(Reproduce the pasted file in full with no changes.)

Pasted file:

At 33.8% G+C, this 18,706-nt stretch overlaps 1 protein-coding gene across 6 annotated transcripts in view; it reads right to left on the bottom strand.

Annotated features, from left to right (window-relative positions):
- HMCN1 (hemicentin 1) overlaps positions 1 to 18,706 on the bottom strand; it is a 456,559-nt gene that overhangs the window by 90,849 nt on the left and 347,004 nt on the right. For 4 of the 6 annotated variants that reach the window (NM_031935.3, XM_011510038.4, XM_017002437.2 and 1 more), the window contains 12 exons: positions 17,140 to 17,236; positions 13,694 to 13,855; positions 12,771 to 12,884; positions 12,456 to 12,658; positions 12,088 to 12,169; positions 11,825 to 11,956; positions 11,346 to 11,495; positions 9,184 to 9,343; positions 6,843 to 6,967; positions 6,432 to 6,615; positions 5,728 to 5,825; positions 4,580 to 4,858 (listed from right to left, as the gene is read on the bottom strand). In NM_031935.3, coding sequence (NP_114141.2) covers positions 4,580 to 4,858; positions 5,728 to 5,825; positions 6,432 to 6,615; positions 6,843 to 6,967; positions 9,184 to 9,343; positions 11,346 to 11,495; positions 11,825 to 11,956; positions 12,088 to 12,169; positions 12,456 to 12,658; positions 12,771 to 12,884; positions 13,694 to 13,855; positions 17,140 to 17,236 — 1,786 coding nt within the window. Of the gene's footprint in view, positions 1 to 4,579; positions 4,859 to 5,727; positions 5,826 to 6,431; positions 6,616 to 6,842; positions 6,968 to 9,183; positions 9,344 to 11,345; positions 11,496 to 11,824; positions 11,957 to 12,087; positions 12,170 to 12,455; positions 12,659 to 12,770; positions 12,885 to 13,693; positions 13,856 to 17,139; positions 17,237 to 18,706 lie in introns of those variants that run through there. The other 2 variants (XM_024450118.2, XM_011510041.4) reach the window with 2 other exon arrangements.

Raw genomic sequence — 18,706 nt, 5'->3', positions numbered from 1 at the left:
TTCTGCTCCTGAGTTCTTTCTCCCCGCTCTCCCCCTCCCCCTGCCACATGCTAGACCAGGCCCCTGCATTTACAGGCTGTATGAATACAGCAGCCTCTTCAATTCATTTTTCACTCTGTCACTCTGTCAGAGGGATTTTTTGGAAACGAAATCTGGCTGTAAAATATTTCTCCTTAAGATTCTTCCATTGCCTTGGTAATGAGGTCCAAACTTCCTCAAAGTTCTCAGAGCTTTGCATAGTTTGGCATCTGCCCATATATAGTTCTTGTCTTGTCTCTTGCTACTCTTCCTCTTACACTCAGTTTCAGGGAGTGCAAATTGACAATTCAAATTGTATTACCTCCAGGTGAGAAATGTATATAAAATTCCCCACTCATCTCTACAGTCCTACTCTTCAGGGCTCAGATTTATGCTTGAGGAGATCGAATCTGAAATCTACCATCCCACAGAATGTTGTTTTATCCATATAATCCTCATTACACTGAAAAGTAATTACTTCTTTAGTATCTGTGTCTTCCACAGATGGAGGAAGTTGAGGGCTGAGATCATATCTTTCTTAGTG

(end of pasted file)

At 33.8% G+C, this 18,706-nt stretch overlaps 1 protein-coding gene across 6 annotated transcripts in view; it reads right to left on the bottom strand.

Annotated features, from left to right (window-relative positions):
- HMCN1 (hemicentin 1) overlaps positions 1 to 18,706 on the bottom strand; it is a 456,559-nt gene that overhangs the window by 90,849 nt on the left and 347,004 nt on the right. For 4 of the 6 annotated variants that reach the window (NM_031935.3, XM_011510038.4, XM_017002437.2 and 1 more), the window contains 12 exons: positions 17,140 to 17,236; positions 13,694 to 13,855; positions 12,771 to 12,884; positions 12,456 to 12,658; positions 12,088 to 12,169; positions 11,825 to 11,956; positions 11,346 to 11,495; positions 9,184 to 9,343; positions 6,843 to 6,967; positions 6,432 to 6,615; positions 5,728 to 5,825; positions 4,580 to 4,858 (listed from right to left, as the gene is read on the bottom strand). In NM_031935.3, coding sequence (NP_114141.2) covers positions 4,580 to 4,858; positions 5,728 to 5,825; positions 6,432 to 6,615; positions 6,843 to 6,967; positions 9,184 to 9,343; positions 11,346 to 11,495; positions 11,825 to 11,956; positions 12,088 to 12,169; positions 12,456 to 12,658; positions 12,771 to 12,884; positions 13,694 to 13,855; positions 17,140 to 17,236 — 1,786 coding nt within the window. Of the gene's footprint in view, positions 1 to 4,579; positions 4,859 to 5,727; positions 5,826 to 6,431; positions 6,616 to 6,842; positions 6,968 to 9,183; positions 9,344 to 11,345; positions 11,496 to 11,824; positions 11,957 to 12,087; positions 12,170 to 12,455; positions 12,659 to 12,770; positions 12,885 to 13,693; positions 13,856 to 17,139; positions 17,237 to 18,706 lie in introns of those variants that run through there. The other 2 variants (XM_024450118.2, XM_011510041.4) reach the window with 2 other exon arrangements.

Raw genomic sequence — 18,706 nt, 5'->3', positions numbered from 1 at the left:
TTCTGCTCCTGAGTTCTTTCTCCCCGCTCTCCCCCTCCCCCTGCCACATGCTAGACCAGGCCCCTGCATTTACAGGCTGTATGAATACAGCAGCCTCTTCAATTCATTTTTCACTCTGTCACTCTGTCAGAGGGATTTTTTGGAAACGAAATCTGGCTGTAAAATATTTCTCCTTAAGATTCTTCCATTGCCTTGGTAATGAGGTCCAAACTTCCTCAAAGTTCTCAGAGCTTTGCATAGTTTGGCATCTGCCCATATATAGTTCTTGTCTTGTCTCTTGCTACTCTTCCTCTTACACTCAGTTTCAGGGAGTGCAAATTGACAATTCAAATTGTATTACCTCCAGGTGAGAAATGTATATAAAATTCCCCACTCATCTCTACAGTCCTACTCTTCAGGGCTCAGATTTATGCTTGAGGAGATCGAATCTGAAATCTACCATCCCACAGAATGTTGTTTTATCCATATAATCCTCATTACACTGAAAAGTAATTACTTCTTTAGTATCTGTGTCTTCCACAGATGGAGGAAGTTGAGGGCTGAGATCATATCTTTCTTAGTG